For cars, the real game changer will be intelligent connectivity. The safety benefits of vehicles "tuned in" to each other and their surroundings will be substantial, and it's that potential that motivates government and industry research on connected transportation. Autonomous capability will liberate consumers from the need to drive, which will then disconnect them from the 20th century cultural expectations that define the high-power, full-function vehicles of today. Once mobility is networked, EVs are much more likely to thrive, especially in urban and suburban regions where most trips are fairly short and well suited to the technology.
What intelligent connectivity offers that mere changes of fuel or powertrain do not is the vast value proposition that will follow from freeing up consumers' time. Think of the appeal of being able to dispatch robot vehicles for numerous errands both personal and commercial. Opportunities will open up for numerous connected mobility services and profitable new business models once autonomous systems provide the fertile ground on which mobile apps with a whole new meaning can flourish.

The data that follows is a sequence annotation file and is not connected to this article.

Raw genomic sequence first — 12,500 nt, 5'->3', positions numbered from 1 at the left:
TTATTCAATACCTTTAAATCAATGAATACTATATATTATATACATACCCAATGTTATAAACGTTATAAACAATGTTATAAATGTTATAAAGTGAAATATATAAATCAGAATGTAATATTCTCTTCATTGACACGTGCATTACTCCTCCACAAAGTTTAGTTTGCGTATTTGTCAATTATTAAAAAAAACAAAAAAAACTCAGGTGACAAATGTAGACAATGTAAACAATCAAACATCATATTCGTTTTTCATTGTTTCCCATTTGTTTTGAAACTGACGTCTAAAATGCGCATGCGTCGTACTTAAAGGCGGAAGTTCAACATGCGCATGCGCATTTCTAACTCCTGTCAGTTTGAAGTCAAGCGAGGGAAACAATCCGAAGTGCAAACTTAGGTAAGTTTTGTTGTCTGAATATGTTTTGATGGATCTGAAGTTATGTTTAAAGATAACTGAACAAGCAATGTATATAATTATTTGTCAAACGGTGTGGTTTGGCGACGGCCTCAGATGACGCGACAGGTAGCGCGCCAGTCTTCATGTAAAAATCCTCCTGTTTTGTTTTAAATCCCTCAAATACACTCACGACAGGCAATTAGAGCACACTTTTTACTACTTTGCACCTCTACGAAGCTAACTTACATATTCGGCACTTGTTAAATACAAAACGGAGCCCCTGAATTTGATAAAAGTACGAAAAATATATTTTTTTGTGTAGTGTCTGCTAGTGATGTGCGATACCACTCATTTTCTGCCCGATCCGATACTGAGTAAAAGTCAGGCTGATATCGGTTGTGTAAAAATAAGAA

A widespread misconception is that getting EVs on the road is necessary for faster progress in reducing CO2 emissions. Such claims are based on numerous, but ultimately flimsy, scenario analyses that work backward from an imaginary future of renewable electricity while assuming that progress cannot be made in counterbalancing the CO2 emissions from liquid hydrocarbon fuels. As far as the car itself is concerned, the most cost-effective path forward is ongoing fuel economy improvement of gasoline and diesel vehicles. Including plugless hybrid drive, new fleet efficiency can be tripled over the next three decades. The costs will be incremental and so well within the realm of affordability for automakers and their customers.